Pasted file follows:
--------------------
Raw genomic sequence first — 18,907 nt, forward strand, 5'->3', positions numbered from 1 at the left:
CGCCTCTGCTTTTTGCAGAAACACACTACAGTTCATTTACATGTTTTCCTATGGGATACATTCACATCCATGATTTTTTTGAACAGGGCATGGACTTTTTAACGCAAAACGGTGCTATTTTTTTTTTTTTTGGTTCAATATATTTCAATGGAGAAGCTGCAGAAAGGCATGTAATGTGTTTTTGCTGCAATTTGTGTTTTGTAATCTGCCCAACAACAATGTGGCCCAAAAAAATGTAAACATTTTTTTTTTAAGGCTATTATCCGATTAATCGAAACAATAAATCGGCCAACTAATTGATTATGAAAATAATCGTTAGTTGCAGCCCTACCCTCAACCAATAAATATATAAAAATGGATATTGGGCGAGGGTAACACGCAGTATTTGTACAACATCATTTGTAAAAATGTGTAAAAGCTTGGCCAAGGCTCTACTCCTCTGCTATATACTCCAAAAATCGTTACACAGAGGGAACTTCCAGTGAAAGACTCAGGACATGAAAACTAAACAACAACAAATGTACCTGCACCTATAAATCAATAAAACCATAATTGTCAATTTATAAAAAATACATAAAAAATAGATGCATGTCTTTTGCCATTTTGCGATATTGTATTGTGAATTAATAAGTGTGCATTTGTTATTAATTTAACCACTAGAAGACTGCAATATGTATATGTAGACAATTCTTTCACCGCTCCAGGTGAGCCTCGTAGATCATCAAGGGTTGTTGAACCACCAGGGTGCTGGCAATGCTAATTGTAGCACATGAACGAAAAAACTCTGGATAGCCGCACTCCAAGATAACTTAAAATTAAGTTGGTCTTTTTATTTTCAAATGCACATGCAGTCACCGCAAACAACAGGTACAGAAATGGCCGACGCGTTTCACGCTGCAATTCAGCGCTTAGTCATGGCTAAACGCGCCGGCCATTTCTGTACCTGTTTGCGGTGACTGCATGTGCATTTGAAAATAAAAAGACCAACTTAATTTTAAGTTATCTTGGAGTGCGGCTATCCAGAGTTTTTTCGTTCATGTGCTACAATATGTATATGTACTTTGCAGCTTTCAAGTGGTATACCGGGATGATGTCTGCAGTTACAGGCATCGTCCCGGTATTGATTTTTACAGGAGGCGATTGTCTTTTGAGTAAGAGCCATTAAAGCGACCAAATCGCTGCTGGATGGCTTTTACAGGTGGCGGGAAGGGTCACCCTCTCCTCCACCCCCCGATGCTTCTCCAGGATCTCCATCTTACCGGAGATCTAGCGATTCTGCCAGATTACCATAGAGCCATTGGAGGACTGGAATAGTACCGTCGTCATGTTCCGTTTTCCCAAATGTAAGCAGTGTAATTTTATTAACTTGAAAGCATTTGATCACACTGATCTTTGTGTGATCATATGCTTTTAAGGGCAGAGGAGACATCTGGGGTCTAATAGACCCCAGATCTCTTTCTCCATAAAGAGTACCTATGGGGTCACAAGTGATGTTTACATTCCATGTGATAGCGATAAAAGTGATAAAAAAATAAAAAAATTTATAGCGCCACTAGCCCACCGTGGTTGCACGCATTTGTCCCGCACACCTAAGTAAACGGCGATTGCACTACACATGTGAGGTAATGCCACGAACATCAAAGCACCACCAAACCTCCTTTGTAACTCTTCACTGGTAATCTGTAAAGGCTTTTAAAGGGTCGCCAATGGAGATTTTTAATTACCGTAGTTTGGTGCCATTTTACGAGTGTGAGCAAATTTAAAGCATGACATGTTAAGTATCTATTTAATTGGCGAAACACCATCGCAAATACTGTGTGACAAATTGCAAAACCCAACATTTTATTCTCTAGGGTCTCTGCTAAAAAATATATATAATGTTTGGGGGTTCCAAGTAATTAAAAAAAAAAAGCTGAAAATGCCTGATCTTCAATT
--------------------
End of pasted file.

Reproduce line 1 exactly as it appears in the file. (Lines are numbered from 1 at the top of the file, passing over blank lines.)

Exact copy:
Raw genomic sequence first — 18,907 nt, forward strand, 5'->3', positions numbered from 1 at the left: